When Nigeria squared up with the Democratic Republic of Congo in Port Harcourt on Monday, it was much more than just another international friendly for the Super Eagles.
Knowing full well that Gernot Rohr was going to trim the side based on his appraisal of their performances in training and, to a lesser extent, in the game against the Central African side, it was a valuable chance to impress the German tactician.
With Victor Moses’ absence filling column inches, it would have been easy to get lost in that narrative and then forget the underlying subplots: Francis Uzoho’s inclusion, the absence of the Super Eagles’ primary destroyer and orchestrator – Wilfred Ndidi and Mikel John Obi respectively – and the front new-look front three of debutants Simy Nwankwo and Junior Lokosa, and Kelechi Iheanacho – who was the only familiar forward.
It’s understandable why Moses’ absence generated so much debate; after all, the Chelsea wing-back is Nigeria’s ace going into the showpiece in Russia. He also has unfinished World Cup business after his underwhelming outing in Brazil four years ago, which saw him fail to exert any sort of influence in the side.
Fast forward to today, and the wideman has probably never felt so confident and ready to take on the world, albeit figuratively.
Against the Congolese, the midfield control – or lack of it – especially in the first half was the major talking point, as Rohr’s side failed to successfully dictate proceedings in the middle of the park which consequently saw them cede possession time and again.
The inability of Ogenyi Onazi, Joel Obi and Oghenekaro Etebo to control the tempo of the match often saw the West Africans play long, hopeful balls upfield instead of patiently probing their way into opposition territory. It rendered the attack awfully ineffective in the opening half and you wonder if Moses’ presence in the side would have helped much.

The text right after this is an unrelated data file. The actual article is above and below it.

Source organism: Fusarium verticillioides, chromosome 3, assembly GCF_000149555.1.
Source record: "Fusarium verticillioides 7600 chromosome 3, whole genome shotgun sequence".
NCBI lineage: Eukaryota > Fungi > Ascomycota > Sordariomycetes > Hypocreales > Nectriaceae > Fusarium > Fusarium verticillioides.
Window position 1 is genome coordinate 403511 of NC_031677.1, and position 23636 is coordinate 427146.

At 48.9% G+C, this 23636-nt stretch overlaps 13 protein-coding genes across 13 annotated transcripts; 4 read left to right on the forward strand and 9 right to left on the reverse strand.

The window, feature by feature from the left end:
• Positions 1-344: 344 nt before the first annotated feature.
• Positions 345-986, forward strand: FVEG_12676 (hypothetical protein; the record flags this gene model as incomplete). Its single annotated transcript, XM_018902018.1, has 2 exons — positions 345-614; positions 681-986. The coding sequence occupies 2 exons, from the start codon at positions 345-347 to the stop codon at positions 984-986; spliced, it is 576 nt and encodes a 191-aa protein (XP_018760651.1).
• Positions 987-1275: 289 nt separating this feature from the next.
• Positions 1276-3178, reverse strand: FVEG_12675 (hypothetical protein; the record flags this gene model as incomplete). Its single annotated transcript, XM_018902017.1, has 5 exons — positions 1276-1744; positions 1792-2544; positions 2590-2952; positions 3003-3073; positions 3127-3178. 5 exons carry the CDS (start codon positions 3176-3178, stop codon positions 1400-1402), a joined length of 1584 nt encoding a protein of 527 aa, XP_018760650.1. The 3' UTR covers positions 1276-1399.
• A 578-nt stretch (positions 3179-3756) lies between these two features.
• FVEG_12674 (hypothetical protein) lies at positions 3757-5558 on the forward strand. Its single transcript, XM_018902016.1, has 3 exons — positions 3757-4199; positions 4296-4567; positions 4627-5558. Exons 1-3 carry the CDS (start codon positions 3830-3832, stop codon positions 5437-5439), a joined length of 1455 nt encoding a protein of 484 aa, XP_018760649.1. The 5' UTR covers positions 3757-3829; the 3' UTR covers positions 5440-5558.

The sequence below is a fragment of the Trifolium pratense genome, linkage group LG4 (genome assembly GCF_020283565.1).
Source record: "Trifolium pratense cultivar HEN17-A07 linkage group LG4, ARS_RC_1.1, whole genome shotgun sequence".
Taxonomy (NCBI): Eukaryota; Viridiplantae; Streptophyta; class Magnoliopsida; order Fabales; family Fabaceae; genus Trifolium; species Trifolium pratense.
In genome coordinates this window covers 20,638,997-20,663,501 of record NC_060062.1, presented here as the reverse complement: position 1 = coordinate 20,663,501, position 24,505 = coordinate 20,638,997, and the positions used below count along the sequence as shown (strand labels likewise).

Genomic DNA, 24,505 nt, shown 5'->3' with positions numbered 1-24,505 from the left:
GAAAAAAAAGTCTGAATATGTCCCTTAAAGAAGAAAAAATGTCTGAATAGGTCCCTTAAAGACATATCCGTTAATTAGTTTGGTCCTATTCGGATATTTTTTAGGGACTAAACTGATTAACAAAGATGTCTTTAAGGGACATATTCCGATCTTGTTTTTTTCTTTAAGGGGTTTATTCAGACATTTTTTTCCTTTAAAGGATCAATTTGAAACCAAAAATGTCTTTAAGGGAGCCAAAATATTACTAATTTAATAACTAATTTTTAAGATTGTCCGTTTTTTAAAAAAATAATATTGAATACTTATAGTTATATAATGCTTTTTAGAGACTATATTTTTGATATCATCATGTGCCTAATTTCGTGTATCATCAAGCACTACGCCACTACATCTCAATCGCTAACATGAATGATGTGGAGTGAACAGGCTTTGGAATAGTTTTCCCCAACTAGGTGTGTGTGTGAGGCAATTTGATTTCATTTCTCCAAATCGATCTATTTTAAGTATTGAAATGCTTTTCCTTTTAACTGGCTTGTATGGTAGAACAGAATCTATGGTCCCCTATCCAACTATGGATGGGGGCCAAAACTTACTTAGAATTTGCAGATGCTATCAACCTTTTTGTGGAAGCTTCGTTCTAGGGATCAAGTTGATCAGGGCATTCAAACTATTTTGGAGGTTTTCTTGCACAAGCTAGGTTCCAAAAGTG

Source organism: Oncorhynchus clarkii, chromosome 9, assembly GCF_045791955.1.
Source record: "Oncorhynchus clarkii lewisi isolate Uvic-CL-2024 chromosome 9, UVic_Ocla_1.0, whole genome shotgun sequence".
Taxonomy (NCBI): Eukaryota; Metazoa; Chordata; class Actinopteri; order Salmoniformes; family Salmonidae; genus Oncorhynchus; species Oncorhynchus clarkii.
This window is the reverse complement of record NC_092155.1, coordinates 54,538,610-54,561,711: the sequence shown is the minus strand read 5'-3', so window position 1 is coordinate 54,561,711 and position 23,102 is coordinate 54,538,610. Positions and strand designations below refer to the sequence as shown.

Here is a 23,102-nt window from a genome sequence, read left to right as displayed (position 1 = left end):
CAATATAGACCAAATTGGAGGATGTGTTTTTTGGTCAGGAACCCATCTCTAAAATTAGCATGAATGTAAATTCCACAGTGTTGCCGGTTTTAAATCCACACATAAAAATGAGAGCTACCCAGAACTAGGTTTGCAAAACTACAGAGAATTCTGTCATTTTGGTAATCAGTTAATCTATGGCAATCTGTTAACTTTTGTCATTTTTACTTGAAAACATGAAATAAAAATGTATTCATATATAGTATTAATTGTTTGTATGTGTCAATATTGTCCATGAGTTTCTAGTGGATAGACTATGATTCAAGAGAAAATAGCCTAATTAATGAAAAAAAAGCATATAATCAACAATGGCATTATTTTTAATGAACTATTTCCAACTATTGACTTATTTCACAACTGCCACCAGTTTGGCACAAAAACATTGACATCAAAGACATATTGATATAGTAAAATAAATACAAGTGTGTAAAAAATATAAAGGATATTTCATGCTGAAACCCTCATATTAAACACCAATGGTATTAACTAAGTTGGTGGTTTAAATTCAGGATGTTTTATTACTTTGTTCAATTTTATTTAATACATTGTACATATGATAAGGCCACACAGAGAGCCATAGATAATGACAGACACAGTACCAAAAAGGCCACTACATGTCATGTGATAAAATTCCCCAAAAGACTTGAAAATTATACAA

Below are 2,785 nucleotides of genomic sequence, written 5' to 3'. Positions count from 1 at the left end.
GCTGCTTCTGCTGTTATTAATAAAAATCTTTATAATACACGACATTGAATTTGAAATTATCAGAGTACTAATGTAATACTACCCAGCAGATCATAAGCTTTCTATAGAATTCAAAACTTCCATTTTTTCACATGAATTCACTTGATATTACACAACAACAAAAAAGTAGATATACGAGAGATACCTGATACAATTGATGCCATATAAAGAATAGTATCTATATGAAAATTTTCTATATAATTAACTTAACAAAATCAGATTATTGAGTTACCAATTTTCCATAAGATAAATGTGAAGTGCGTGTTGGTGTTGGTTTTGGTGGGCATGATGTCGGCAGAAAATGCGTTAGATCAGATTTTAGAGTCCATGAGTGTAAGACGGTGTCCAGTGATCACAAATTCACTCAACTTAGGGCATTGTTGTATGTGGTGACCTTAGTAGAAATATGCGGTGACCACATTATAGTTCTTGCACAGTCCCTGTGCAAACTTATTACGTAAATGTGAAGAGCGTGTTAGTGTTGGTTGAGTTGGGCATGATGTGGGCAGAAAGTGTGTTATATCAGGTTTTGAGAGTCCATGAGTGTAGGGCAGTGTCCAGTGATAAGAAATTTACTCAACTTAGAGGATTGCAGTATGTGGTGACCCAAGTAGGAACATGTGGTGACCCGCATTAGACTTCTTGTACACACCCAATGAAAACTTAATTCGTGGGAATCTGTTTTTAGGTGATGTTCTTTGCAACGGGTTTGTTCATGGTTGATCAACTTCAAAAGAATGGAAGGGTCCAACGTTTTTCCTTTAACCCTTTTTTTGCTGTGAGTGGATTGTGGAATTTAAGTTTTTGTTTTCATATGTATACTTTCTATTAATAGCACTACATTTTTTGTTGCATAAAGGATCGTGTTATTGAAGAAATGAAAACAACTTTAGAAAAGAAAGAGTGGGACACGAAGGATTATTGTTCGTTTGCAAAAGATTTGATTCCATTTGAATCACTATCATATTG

The debuting Lokosa, though, showed a couple of nice touches which drew cheers from the fans who appreciated his effort and industry as he grew into the game.
The towering Simy impressed as well, especially after the break and showed he could offer the three-time African champions an alternate tactical option if Plan A fails. The forward’s physicality would prove a handful for any defence and his impressive debut performance – which saw him go inches close to scoring – was definitely a positive.
In reality, it’s hard to draw conclusions off of one game and it’s even harder when you consider the fact that the visiting side had the trio of Chancel Mbemba, Gael Kakuta and Yannick Bolasie absent.
Nonetheless, the confidence and directness of Moses was sorely missed, and Ahmed Musa’s eye-catching cameo at the end proved what sort of damage a direct winger could have done to the opposing defence.
Perhaps, in that sense, it was good for all parties that this was nothing but a friendly.